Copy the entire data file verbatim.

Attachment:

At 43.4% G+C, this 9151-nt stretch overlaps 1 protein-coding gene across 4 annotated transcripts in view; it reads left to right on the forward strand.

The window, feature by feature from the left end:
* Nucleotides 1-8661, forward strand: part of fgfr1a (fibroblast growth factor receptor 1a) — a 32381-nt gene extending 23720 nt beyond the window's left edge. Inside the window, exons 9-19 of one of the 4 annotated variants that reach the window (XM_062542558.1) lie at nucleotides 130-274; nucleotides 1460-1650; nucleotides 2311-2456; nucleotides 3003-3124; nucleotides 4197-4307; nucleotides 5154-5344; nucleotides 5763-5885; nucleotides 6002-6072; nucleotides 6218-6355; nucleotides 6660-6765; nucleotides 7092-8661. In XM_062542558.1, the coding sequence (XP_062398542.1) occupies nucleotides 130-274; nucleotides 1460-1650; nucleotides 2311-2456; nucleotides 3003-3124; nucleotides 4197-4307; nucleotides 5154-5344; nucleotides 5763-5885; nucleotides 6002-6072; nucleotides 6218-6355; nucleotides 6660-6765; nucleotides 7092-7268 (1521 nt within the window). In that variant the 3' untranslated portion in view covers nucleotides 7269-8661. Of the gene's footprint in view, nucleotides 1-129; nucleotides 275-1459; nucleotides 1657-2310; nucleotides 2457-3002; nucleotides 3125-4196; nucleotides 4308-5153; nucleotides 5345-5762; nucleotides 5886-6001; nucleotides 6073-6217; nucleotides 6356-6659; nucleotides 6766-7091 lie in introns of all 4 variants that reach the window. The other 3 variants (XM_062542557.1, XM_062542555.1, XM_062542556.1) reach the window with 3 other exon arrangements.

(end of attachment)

At 43.4% G+C, this 9151-nt stretch overlaps 1 protein-coding gene across 4 annotated transcripts in view; it reads left to right on the forward strand.

The window, feature by feature from the left end:
* Nucleotides 1-8661, forward strand: part of fgfr1a (fibroblast growth factor receptor 1a) — a 32381-nt gene extending 23720 nt beyond the window's left edge. Inside the window, exons 9-19 of one of the 4 annotated variants that reach the window (XM_062542558.1) lie at nucleotides 130-274; nucleotides 1460-1650; nucleotides 2311-2456; nucleotides 3003-3124; nucleotides 4197-4307; nucleotides 5154-5344; nucleotides 5763-5885; nucleotides 6002-6072; nucleotides 6218-6355; nucleotides 6660-6765; nucleotides 7092-8661. In XM_062542558.1, the coding sequence (XP_062398542.1) occupies nucleotides 130-274; nucleotides 1460-1650; nucleotides 2311-2456; nucleotides 3003-3124; nucleotides 4197-4307; nucleotides 5154-5344; nucleotides 5763-5885; nucleotides 6002-6072; nucleotides 6218-6355; nucleotides 6660-6765; nucleotides 7092-7268 (1521 nt within the window). In that variant the 3' untranslated portion in view covers nucleotides 7269-8661. Of the gene's footprint in view, nucleotides 1-129; nucleotides 275-1459; nucleotides 1657-2310; nucleotides 2457-3002; nucleotides 3125-4196; nucleotides 4308-5153; nucleotides 5345-5762; nucleotides 5886-6001; nucleotides 6073-6217; nucleotides 6356-6659; nucleotides 6766-7091 lie in introns of all 4 variants that reach the window. The other 3 variants (XM_062542557.1, XM_062542555.1, XM_062542556.1) reach the window with 3 other exon arrangements.